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Family Services of Westchester's Bringing Fathers Back

Award Information

Award #
2017-CZ-BX-0012
Location
Congressional District
Status
Open
Funding First Awarded
2016
Total funding (to date)
$331,250

Description of original award (Fiscal Year 2016, $331,250)

The Second Chance Act Strengthening Relationships Between Young Fathers, Young Mothers, and Their Children provides funding to support the successful transition of young fathers and mothers as they return to their families and communities from incarceration. This program funds coordinated and comprehensive strategies that incorporate (1) mentoring and transitional reentry services proven to reduce recidivism, (2) effective parenting skills development and parent/child relationship engagement for young fathers or mothers, and (3) private and community service partnerships that promote public safety and support added positive outcomes for young parents and their children.

The Family Services of Westchester (FSW) proposes a program of interventions that will begin while the offender is still incarcerated and will continue through release and reentry into the community. These interventions, collectively called Bringing Fathers Back, include mentoring, case management, parenting skills, job readiness, and other individualized services designed to reduce recidivism and reinforce ties to family and community. Bringing Fathers Back, designed for fathers under age 25 years old who have been in incarcerated, will break the cycle of criminality and instill positive outcomes by teaching the skills to succeed in school, work, and family life. Under the Bringing Back Fathers project, FSW will work closely with the staff of secure confinement facilities to encourage young fathers who are high-risk offenders to participate in Bringing Fathers Back. Over the course of the grant period FSW plans to enroll 45 recently released young fathers into Bringing Fathers Back, which will operate out of Yonkers and Mt. Vernon in southern Westchester. Mentors will track participantsÂ’ progress on long-term outcomes such as reduced recidivism and more stable families among post-incarcerated young fathers as well as increased public safety. The program uses group counseling and one-to-one mentoring to help offenders who are young fathers reintegrate into their communities and connect with their families. CA/NCF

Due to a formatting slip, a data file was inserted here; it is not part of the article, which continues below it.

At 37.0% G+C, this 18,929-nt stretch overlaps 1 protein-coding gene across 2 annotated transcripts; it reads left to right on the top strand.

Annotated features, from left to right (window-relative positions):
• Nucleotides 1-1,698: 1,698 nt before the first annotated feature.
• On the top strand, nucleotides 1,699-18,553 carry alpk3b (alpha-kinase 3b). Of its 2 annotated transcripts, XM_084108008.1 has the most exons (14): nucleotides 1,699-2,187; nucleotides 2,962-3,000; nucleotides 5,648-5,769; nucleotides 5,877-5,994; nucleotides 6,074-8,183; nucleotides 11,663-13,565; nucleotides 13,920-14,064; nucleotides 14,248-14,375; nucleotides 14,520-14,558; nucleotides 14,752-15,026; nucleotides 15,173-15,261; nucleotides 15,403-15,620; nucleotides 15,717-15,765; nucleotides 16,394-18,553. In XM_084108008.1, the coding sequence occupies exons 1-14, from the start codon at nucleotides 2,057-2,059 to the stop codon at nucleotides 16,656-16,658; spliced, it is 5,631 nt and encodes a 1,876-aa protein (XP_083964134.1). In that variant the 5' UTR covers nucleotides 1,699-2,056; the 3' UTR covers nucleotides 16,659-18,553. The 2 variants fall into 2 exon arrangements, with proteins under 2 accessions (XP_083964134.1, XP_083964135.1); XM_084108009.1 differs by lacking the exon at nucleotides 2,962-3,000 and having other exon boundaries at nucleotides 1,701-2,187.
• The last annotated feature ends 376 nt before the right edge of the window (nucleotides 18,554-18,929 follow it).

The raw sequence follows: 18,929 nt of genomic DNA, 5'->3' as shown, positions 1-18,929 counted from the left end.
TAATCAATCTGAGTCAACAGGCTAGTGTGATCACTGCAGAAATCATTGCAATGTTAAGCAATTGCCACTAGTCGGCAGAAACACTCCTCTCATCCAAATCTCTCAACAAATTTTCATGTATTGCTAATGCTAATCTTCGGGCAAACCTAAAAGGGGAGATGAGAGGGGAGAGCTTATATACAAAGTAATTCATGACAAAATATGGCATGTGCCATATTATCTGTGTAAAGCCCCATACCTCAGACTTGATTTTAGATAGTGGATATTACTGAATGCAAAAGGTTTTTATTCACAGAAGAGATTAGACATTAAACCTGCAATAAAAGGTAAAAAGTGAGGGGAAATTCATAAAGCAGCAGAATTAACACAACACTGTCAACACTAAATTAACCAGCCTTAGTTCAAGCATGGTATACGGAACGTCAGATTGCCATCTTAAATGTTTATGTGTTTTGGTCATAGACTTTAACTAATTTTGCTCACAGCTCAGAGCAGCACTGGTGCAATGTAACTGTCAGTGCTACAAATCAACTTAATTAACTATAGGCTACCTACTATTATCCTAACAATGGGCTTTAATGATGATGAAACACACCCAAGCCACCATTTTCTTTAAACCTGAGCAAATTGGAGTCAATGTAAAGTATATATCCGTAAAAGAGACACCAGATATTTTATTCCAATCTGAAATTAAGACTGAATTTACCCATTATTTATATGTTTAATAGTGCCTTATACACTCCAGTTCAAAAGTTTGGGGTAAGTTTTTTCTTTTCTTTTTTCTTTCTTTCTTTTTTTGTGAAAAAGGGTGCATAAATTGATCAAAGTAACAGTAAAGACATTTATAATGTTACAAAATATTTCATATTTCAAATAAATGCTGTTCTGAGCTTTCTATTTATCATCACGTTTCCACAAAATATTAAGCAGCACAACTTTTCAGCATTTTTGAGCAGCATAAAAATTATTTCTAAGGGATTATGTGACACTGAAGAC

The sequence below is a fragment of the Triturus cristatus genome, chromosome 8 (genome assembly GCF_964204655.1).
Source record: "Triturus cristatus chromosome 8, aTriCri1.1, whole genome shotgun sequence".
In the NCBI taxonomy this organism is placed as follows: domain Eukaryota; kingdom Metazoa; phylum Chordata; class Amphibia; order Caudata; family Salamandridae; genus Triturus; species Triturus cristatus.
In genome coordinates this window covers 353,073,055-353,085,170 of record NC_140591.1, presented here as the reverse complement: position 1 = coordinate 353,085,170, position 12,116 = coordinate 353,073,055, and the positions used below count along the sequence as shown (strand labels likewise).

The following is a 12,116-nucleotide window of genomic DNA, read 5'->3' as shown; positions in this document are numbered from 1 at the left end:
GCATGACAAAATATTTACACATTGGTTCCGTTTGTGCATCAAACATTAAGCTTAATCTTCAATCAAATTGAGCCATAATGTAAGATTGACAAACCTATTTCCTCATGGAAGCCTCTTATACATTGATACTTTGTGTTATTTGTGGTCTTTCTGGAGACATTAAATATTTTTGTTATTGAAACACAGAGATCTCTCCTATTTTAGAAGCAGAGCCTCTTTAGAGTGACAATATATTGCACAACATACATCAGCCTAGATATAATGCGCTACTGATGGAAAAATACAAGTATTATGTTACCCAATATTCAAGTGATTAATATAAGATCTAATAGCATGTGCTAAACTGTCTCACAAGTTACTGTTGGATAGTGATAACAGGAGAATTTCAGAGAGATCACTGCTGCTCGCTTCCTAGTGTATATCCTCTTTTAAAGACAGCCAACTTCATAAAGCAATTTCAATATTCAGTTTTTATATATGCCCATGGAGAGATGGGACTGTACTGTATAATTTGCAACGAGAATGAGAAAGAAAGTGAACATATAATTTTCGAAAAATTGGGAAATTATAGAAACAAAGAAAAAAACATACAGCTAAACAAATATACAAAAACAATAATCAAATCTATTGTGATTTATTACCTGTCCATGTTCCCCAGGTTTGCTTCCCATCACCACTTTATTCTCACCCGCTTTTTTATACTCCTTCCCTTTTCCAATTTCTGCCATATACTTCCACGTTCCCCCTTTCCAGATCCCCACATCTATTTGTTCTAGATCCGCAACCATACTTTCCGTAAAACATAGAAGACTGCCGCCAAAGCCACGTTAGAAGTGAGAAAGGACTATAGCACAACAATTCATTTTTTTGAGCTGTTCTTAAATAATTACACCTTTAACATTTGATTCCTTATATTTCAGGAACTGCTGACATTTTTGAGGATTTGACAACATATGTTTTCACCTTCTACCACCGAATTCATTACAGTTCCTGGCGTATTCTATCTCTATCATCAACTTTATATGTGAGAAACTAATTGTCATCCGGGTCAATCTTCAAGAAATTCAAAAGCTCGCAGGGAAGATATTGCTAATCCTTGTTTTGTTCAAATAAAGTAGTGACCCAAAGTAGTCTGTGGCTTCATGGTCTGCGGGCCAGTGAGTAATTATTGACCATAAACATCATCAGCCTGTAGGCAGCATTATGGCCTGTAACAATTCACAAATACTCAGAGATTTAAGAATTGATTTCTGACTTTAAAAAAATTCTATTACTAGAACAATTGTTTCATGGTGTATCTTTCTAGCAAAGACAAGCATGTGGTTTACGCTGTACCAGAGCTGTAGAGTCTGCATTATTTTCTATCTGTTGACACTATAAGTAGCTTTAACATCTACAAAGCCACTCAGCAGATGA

Date Created: September 14, 2017